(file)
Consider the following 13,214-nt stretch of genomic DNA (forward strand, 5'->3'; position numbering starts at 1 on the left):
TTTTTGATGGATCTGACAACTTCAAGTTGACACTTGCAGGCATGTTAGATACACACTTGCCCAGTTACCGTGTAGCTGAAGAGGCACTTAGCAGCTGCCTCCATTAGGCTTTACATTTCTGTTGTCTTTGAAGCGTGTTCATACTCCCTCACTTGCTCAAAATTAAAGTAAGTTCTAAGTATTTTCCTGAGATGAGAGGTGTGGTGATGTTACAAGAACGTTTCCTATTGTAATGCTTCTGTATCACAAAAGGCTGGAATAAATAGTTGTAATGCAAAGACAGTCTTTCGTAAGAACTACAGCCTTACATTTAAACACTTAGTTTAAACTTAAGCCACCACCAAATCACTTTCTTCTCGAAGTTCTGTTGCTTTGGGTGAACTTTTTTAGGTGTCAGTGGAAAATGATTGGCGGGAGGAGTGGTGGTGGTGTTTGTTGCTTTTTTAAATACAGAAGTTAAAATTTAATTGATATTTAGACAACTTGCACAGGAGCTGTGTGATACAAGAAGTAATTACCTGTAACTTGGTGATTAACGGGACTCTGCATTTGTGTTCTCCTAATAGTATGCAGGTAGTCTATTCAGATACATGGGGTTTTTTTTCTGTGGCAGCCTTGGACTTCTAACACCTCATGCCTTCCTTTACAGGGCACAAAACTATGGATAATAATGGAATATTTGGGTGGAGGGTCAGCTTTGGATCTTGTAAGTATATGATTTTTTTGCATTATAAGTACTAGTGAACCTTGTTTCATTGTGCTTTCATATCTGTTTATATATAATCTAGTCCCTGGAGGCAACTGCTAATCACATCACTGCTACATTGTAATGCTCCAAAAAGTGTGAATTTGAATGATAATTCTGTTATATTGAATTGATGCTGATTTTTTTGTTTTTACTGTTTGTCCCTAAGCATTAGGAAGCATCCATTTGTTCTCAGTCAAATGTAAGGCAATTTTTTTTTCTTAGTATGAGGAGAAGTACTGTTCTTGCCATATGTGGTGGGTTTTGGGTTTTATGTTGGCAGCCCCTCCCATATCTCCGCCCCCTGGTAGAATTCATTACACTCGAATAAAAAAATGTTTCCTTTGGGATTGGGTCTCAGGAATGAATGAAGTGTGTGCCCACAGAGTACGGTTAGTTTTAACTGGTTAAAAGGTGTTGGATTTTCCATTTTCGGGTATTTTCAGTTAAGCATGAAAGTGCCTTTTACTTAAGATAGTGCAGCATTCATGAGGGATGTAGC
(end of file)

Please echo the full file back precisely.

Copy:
Consider the following 13,214-nt stretch of genomic DNA (forward strand, 5'->3'; position numbering starts at 1 on the left):
TTTTTGATGGATCTGACAACTTCAAGTTGACACTTGCAGGCATGTTAGATACACACTTGCCCAGTTACCGTGTAGCTGAAGAGGCACTTAGCAGCTGCCTCCATTAGGCTTTACATTTCTGTTGTCTTTGAAGCGTGTTCATACTCCCTCACTTGCTCAAAATTAAAGTAAGTTCTAAGTATTTTCCTGAGATGAGAGGTGTGGTGATGTTACAAGAACGTTTCCTATTGTAATGCTTCTGTATCACAAAAGGCTGGAATAAATAGTTGTAATGCAAAGACAGTCTTTCGTAAGAACTACAGCCTTACATTTAAACACTTAGTTTAAACTTAAGCCACCACCAAATCACTTTCTTCTCGAAGTTCTGTTGCTTTGGGTGAACTTTTTTAGGTGTCAGTGGAAAATGATTGGCGGGAGGAGTGGTGGTGGTGTTTGTTGCTTTTTTAAATACAGAAGTTAAAATTTAATTGATATTTAGACAACTTGCACAGGAGCTGTGTGATACAAGAAGTAATTACCTGTAACTTGGTGATTAACGGGACTCTGCATTTGTGTTCTCCTAATAGTATGCAGGTAGTCTATTCAGATACATGGGGTTTTTTTTCTGTGGCAGCCTTGGACTTCTAACACCTCATGCCTTCCTTTACAGGGCACAAAACTATGGATAATAATGGAATATTTGGGTGGAGGGTCAGCTTTGGATCTTGTAAGTATATGATTTTTTTGCATTATAAGTACTAGTGAACCTTGTTTCATTGTGCTTTCATATCTGTTTATATATAATCTAGTCCCTGGAGGCAACTGCTAATCACATCACTGCTACATTGTAATGCTCCAAAAAGTGTGAATTTGAATGATAATTCTGTTATATTGAATTGATGCTGATTTTTTTGTTTTTACTGTTTGTCCCTAAGCATTAGGAAGCATCCATTTGTTCTCAGTCAAATGTAAGGCAATTTTTTTTTCTTAGTATGAGGAGAAGTACTGTTCTTGCCATATGTGGTGGGTTTTGGGTTTTATGTTGGCAGCCCCTCCCATATCTCCGCCCCCTGGTAGAATTCATTACACTCGAATAAAAAAATGTTTCCTTTGGGATTGGGTCTCAGGAATGAATGAAGTGTGTGCCCACAGAGTACGGTTAGTTTTAACTGGTTAAAAGGTGTTGGATTTTCCATTTTCGGGTATTTTCAGTTAAGCATGAAAGTGCCTTTTACTTAAGATAGTGCAGCATTCATGAGGGATGTAGC